zDay 42 – The winds of change

I had a nice long conversation with Ben last night. We’ve never really had a chance to do a one-on-one since Anna and I arrived. We’d spoken briefly in group meetings and at dinner, but nothing substantial. I tell you he’s an interesting dude. He was a CPA for 26 years prior to zDay. The way he has things clicking around here I could have swore he had some kind of military training but no… he’s never even served. I guess it just goes to show that you can’t judge a person by their job.

The other 20 survivors Ben has assembled are all from Grand Rapids. Most of them found one another while on the run in the initial days and decided to stick together. After they settled in the old UPM factory they started actively going out rescuing those in trouble. They multi-tasked rescuing, securing and gathering supplies for the fist couple of weeks and set up quite an operation here. There are a few skilled people here as well. Okay so it’s unfair to say “a few skilled people”. Everyone here has skills that help contribute but let’s be real, trade skills are invaluable. Take Keith for example. He’s a contractor so he’s well rounded when it comes to anything technical like construction or electrical. George is a cop and Kyra is a Marine only a couple of months removed from Iraq so their tactical skills are very important. There’s also a nutritionist, a health care worker, and a mechanic in the fold. It’s amazing how much I’ve learned in just the past few days from just observing. Talk about on the job training.

We were the only ones to come from outside of Grand Rapids so getting the opportunity to trade notes with Ben was beneficial to us all. According to him this was the only stable settlement in the city. Every other day they send a patrol out to not only look for survivors but scout out potential threats as well.  They haven’t gotten much further past 6th street so it’s hard to tell what’s going on in the north end. There are gangs lurking about though. There’s no doubt in that. He was actually quite disturbed to hear about the incidents we went through in Two Harbors and Aurora but thankfully his rather unique defense against looters and marauders seems to have some sound logic behind it. I didn’t get it at first. It seemed like too much of a risk to draw the attention of the zombies and have them at the gates – literally. For the past month I’ve been doing everything in my power to avoid them. This just seemed stupid and risky to me until he explained the reasoning behind it.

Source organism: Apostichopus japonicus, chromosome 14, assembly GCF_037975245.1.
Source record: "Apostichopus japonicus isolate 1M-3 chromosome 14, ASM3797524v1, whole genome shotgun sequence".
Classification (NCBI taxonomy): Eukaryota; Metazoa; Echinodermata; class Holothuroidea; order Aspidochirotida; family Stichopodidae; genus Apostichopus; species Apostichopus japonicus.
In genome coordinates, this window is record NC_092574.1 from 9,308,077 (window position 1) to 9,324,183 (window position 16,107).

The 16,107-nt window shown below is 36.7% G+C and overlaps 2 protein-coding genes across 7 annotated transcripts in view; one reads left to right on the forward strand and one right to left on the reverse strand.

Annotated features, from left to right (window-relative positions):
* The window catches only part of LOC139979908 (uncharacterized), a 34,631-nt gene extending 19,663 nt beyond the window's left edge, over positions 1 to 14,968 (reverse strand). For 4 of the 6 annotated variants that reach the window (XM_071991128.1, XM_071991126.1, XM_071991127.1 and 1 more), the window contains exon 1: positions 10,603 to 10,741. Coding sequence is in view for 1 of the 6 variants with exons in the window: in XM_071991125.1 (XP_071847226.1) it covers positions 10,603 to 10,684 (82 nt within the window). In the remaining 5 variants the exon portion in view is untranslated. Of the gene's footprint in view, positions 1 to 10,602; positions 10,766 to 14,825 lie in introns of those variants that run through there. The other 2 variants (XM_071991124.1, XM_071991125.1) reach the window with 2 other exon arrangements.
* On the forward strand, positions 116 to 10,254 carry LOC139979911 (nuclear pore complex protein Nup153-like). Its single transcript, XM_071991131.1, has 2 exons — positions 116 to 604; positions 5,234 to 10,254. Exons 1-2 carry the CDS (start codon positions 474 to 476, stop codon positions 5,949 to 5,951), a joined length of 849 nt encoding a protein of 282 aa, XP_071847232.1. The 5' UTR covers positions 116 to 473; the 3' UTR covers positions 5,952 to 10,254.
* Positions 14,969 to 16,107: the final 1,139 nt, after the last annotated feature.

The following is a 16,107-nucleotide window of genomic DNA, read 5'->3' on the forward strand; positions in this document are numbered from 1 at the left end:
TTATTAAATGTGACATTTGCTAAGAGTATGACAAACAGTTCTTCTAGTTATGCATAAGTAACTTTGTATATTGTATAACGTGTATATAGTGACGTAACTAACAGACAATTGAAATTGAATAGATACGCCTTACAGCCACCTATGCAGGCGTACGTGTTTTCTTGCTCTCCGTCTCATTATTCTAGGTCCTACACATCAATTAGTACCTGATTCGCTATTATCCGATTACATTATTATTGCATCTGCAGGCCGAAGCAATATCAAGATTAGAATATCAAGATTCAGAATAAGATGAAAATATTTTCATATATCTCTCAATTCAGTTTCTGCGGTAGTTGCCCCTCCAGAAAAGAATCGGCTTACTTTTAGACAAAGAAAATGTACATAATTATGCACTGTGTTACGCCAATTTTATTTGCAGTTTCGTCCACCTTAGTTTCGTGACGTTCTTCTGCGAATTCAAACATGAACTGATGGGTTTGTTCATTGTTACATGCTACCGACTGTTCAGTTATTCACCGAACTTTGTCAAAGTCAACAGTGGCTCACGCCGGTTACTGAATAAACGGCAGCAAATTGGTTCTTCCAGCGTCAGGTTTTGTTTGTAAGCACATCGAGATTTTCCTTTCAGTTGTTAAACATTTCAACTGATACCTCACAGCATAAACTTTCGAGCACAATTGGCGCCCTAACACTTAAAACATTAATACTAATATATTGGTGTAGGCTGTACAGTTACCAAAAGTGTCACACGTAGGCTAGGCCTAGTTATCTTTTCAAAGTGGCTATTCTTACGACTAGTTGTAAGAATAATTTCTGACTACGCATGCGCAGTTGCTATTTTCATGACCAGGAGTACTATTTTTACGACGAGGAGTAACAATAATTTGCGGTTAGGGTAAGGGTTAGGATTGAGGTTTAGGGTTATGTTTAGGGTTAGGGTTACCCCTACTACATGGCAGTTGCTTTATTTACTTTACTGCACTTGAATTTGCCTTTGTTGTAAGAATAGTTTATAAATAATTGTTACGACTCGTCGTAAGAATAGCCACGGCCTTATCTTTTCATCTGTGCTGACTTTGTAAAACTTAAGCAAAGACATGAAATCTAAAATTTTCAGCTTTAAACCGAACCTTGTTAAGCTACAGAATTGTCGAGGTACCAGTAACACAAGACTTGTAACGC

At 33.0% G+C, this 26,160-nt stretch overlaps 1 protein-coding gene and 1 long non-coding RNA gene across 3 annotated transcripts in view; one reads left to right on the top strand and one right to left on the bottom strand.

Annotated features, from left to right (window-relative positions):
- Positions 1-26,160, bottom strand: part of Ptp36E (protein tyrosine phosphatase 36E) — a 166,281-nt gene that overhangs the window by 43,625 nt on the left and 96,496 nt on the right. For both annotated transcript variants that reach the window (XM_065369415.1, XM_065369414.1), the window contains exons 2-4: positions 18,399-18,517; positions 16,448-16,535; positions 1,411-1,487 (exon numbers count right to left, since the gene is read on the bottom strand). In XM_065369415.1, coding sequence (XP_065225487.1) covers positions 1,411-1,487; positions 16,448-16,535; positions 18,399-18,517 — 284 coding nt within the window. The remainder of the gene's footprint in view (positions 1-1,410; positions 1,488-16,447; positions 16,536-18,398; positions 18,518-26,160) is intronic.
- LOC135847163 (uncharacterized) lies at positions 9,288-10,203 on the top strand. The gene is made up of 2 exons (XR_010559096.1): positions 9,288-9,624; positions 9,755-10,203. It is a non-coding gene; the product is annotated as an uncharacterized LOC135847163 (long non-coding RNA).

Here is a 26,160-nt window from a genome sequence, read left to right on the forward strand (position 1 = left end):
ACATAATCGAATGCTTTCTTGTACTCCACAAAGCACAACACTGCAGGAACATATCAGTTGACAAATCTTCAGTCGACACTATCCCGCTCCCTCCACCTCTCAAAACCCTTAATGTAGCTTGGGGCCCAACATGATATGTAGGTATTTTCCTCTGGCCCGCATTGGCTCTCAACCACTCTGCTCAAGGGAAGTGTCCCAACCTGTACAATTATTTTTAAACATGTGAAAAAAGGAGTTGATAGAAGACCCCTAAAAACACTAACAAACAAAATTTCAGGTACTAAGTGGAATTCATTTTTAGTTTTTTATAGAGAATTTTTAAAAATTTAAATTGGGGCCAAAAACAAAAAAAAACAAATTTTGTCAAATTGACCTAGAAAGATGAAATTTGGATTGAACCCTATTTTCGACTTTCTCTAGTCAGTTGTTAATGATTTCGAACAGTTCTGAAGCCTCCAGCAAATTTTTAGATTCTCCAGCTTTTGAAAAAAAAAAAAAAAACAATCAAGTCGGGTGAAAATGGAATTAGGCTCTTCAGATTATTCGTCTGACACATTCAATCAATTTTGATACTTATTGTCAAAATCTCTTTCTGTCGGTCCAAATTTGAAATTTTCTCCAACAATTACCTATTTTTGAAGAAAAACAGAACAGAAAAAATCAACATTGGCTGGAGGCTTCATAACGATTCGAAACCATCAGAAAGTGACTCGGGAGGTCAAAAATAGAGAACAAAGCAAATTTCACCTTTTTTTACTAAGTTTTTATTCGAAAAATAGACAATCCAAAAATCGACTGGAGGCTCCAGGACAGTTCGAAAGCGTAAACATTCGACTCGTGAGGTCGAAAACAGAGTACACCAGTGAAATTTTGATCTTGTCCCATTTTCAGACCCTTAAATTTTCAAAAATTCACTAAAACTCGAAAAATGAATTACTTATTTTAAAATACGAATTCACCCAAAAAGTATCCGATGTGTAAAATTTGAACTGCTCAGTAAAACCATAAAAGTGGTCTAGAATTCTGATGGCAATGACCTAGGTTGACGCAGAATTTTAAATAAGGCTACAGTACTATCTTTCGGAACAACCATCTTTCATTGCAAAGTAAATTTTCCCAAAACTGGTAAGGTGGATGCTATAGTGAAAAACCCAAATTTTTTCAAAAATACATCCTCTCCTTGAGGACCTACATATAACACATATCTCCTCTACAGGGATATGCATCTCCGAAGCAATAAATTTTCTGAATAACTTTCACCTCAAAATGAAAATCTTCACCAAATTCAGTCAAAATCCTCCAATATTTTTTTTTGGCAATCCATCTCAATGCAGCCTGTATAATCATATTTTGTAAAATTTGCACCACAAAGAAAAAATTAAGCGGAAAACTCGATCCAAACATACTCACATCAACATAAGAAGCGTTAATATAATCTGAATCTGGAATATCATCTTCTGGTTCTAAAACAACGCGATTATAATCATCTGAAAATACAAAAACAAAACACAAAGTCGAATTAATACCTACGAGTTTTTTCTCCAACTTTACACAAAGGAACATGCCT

Everything is a risk. It’s a matter of choosing the lesser of two evils. Having the zombies constantly at the walls provides an extra buffer of protection – if you can believe that – from raiders. No one is going to approach with that many zombies in front of them so it makes a frontal assault pretty unlikely. So long as the walls are maintained and the body counts monitored and regulated, it limits the amount of manpower needed to defend all points. That leaves us less ground to cover in defending the reservoir and bridge, hence why they scoped us out so quickly. Definitely risky but based on the loose cannons I’ve seen it’s a daring endeavor.

They’re also trying to finish off a greenhouse inside the factory itself, over in the west wing. With winter bearing down on us it’s probably the best idea I’ve heard of yet. Sustainability is a huge advantage. I guess they’re digging in for the long haul. Keith has been toiling with that for a while now. The biggest obstacle is getting the supplies needed to complete it. We may have to send another couple people out when there’s a salvage run in order to pull that off. It may be interesting to tag along on one of those. I think I’ve kinda proven that I can handle myself outside. Course I’m not gonna push for it. if they need me I’ll volunteer but I’m not going to push my way in. They’ve got a smooth operation going here so I’m not about to disrupt that.

Oddly enough I’ve noticed that the deadheads have been slowing down quite a bit. I haven’t seen a runner in about a week now. It seems as though the wear and tear is putting the brakes on them. They’re still very much as dangerous as ever but at least you can skirt by them without winding yourself… for the most part. The key is still to avoid detection when outside the compound though. You get enough of those dumb fuckers around you and it doesn’t matter how slow they are, they’ll maul you.  I’m glad we can get in and out of here without drawing too much attention. There’s access to the sewer system from the factory. They’ve secured a line all the way to 4th street near the Army Surplus store so our people can get in behind the bulk of the horde. They’ve even brought industrial carts from the mill down there to make running supplies back and forth much quicker. It’s pretty much our lifeline cuz we’d have to sail up the reservoir if we had any thought of getting out of here to restock otherwise.

Duty calls.

Stay strong and be safe out there.

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